Steve Larkin

Giving developers direction on safety

As a developer, everyday involves a huge amount of multi-tasking: there are simply so many different aspects of a build to keep on top of, from planning permission to booking contractors.

All the while developers have to try to keep the cash flow in as strong a position as possible. 

Perhaps then it is somewhat understandable that things are missed, that the odd shortcut is taken. The problem is that shortcuts are a fallacy: far from helping you finish quicker, they actually only lead to further issues down the line, dragging the process out even longer.

The obvious way that these issues present themselves is in a substandard quality build.

Already this year we have seen large developers admit to offering cash incentives to encourage buyers to complete on unfinished homes and have to hand over compensation to buyers who have purchased homes with inexcusable flaws. A study by Shelter found that half of buyers of new-build homes experienced major problems after completing the purchase. 

But there is more to this than simply a house that doesn’t look quite right. Corner cutting can lead to additional risks being taken during the build itself. Safety in construction has improved enormously, with the number of fatalities being the lowest on record for the sector, thanks to stringent health and safety regulations. Nonetheless, construction is the most perilous line of work according to the Health and Safety Executive, with around 195 deaths recorded between 2011 and 2016.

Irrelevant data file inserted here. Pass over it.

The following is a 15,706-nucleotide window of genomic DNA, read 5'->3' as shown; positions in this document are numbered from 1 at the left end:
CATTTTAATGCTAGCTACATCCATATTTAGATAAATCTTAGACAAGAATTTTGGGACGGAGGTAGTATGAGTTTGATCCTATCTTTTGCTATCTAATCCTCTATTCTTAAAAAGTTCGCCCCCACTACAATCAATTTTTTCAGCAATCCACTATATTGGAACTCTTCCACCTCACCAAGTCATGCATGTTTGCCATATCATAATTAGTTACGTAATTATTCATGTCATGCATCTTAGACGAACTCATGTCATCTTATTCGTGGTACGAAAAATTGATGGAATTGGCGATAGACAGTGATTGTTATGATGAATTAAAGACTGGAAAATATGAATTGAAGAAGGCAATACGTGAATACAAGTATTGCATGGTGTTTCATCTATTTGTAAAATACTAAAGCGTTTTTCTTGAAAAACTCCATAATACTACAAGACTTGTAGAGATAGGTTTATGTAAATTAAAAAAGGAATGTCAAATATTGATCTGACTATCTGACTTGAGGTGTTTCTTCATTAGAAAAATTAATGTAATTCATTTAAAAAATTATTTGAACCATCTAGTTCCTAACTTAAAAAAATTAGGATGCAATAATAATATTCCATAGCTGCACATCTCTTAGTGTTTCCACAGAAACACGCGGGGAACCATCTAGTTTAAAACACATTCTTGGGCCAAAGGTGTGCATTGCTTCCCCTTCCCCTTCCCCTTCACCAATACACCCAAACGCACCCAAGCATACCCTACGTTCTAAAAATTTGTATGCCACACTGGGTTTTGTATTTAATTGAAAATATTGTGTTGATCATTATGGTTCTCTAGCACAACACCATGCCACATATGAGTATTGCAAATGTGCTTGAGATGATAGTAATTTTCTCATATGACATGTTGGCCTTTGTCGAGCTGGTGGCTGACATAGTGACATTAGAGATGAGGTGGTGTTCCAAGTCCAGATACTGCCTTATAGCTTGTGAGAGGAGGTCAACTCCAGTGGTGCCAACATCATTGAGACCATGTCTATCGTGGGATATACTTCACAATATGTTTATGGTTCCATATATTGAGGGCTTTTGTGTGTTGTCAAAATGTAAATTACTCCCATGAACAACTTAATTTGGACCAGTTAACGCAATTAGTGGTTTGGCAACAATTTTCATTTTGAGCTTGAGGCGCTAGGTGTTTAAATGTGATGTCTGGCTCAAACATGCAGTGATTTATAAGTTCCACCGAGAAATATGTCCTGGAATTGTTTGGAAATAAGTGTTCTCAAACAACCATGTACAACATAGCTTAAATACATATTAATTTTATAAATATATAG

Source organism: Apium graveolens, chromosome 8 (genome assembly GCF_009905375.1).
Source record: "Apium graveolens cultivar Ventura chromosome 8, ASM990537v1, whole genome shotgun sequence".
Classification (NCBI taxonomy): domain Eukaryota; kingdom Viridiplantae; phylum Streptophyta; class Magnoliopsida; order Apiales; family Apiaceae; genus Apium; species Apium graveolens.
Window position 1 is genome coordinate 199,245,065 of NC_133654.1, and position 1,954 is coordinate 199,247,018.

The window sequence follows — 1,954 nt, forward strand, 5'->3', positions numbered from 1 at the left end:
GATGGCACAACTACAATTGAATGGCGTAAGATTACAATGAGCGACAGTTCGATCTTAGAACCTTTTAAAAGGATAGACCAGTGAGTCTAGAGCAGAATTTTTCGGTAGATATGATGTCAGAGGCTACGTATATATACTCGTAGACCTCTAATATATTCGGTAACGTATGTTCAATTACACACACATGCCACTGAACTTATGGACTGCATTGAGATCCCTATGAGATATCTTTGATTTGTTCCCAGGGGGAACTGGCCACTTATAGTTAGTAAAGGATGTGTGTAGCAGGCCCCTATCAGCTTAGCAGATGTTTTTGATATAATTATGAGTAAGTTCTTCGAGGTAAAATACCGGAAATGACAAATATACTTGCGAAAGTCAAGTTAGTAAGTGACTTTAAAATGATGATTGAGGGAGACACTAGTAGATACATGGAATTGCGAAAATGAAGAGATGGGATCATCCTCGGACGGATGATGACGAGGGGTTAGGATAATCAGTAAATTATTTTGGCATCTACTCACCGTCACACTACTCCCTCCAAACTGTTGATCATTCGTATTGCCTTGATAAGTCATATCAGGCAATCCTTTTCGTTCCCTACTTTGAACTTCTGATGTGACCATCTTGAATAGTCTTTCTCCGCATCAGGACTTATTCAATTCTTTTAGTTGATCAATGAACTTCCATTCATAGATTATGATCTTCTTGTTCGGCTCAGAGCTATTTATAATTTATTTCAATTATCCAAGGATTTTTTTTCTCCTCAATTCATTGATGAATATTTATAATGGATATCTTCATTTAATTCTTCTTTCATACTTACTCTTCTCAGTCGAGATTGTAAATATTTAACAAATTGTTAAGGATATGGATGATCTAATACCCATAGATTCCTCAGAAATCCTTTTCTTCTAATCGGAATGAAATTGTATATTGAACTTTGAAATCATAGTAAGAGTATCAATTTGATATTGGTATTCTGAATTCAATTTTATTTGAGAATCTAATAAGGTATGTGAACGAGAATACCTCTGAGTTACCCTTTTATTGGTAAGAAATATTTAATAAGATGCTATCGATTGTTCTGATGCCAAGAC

Gambling on safety at any point is simply unacceptable. Recent events have ensured that there is now a much greater focus on whether the homes we are building are sufficiently safe, and that is something to be welcomed, but the question of safety is one that needs to be in the front of developer’s minds from the very beginning of their projects, covering the people that are helping them complete the build, and not just those who will hopefully live in it at the end. 

As with so many areas, education is key. At LendInvest we have been clear that the housing market will look a lot healthier when there is less emphasis on the major developers, when we instead have a market which encourages small- and medium-sized (SME) developers to build homes too. Our studies have found that SME developers are excluded from much of the government support that exists for SMEs from other industries, something which has to change.

But helping these builders flourish means more than simply opening up a few additional tax breaks. It means supporting them so that they can build the fundamental skills base they need in order to make their projects a success, not just in terms of how to navigate the planning system, but also to guarantee that they are fully on top of the safety requirements and checks that need to take place throughout each stage of the build. Safety and security needs to be a fundamental element of the project, not merely a box-ticking exercise.

Only by providing the next generation of developers with proper training can we ensure that health and safety remains an integral part of the housebuilding process. The alternative doesn’t bear thinking about.

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